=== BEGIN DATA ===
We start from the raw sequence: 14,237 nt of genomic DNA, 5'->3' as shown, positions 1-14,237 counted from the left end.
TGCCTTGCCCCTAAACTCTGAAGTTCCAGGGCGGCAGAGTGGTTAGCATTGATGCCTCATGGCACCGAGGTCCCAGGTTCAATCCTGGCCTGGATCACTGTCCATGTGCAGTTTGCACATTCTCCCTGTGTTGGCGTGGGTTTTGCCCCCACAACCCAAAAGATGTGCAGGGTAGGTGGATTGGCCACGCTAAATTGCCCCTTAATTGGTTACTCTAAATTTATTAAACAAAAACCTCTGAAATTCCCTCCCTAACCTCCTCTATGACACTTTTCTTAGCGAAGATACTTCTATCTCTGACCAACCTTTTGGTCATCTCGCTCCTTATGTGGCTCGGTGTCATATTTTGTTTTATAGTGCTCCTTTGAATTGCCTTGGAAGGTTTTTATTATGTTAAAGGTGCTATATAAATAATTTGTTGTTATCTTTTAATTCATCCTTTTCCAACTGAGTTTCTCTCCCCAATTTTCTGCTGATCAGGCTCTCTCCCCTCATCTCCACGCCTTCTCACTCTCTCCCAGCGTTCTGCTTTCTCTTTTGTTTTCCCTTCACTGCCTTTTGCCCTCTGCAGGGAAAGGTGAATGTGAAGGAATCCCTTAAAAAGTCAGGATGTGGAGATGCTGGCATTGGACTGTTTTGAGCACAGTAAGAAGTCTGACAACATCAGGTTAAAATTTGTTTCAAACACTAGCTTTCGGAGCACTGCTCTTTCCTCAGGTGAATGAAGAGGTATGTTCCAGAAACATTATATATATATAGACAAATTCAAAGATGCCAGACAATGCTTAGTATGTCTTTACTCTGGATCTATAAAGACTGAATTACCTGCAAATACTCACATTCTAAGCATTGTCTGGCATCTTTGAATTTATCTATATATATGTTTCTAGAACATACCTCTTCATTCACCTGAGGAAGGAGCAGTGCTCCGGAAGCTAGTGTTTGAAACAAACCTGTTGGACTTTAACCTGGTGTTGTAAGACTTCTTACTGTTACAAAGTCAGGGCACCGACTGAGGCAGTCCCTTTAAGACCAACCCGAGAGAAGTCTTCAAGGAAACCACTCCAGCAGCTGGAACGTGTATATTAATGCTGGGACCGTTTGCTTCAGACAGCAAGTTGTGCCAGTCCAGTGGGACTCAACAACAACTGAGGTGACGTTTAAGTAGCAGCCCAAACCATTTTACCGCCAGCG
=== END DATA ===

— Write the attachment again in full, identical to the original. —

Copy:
We start from the raw sequence: 14,237 nt of genomic DNA, 5'->3' as shown, positions 1-14,237 counted from the left end.
TGCCTTGCCCCTAAACTCTGAAGTTCCAGGGCGGCAGAGTGGTTAGCATTGATGCCTCATGGCACCGAGGTCCCAGGTTCAATCCTGGCCTGGATCACTGTCCATGTGCAGTTTGCACATTCTCCCTGTGTTGGCGTGGGTTTTGCCCCCACAACCCAAAAGATGTGCAGGGTAGGTGGATTGGCCACGCTAAATTGCCCCTTAATTGGTTACTCTAAATTTATTAAACAAAAACCTCTGAAATTCCCTCCCTAACCTCCTCTATGACACTTTTCTTAGCGAAGATACTTCTATCTCTGACCAACCTTTTGGTCATCTCGCTCCTTATGTGGCTCGGTGTCATATTTTGTTTTATAGTGCTCCTTTGAATTGCCTTGGAAGGTTTTTATTATGTTAAAGGTGCTATATAAATAATTTGTTGTTATCTTTTAATTCATCCTTTTCCAACTGAGTTTCTCTCCCCAATTTTCTGCTGATCAGGCTCTCTCCCCTCATCTCCACGCCTTCTCACTCTCTCCCAGCGTTCTGCTTTCTCTTTTGTTTTCCCTTCACTGCCTTTTGCCCTCTGCAGGGAAAGGTGAATGTGAAGGAATCCCTTAAAAAGTCAGGATGTGGAGATGCTGGCATTGGACTGTTTTGAGCACAGTAAGAAGTCTGACAACATCAGGTTAAAATTTGTTTCAAACACTAGCTTTCGGAGCACTGCTCTTTCCTCAGGTGAATGAAGAGGTATGTTCCAGAAACATTATATATATATAGACAAATTCAAAGATGCCAGACAATGCTTAGTATGTCTTTACTCTGGATCTATAAAGACTGAATTACCTGCAAATACTCACATTCTAAGCATTGTCTGGCATCTTTGAATTTATCTATATATATGTTTCTAGAACATACCTCTTCATTCACCTGAGGAAGGAGCAGTGCTCCGGAAGCTAGTGTTTGAAACAAACCTGTTGGACTTTAACCTGGTGTTGTAAGACTTCTTACTGTTACAAAGTCAGGGCACCGACTGAGGCAGTCCCTTTAAGACCAACCCGAGAGAAGTCTTCAAGGAAACCACTCCAGCAGCTGGAACGTGTATATTAATGCTGGGACCGTTTGCTTCAGACAGCAAGTTGTGCCAGTCCAGTGGGACTCAACAACAACTGAGGTGACGTTTAAGTAGCAGCCCAAACCATTTTACCGCCAGCG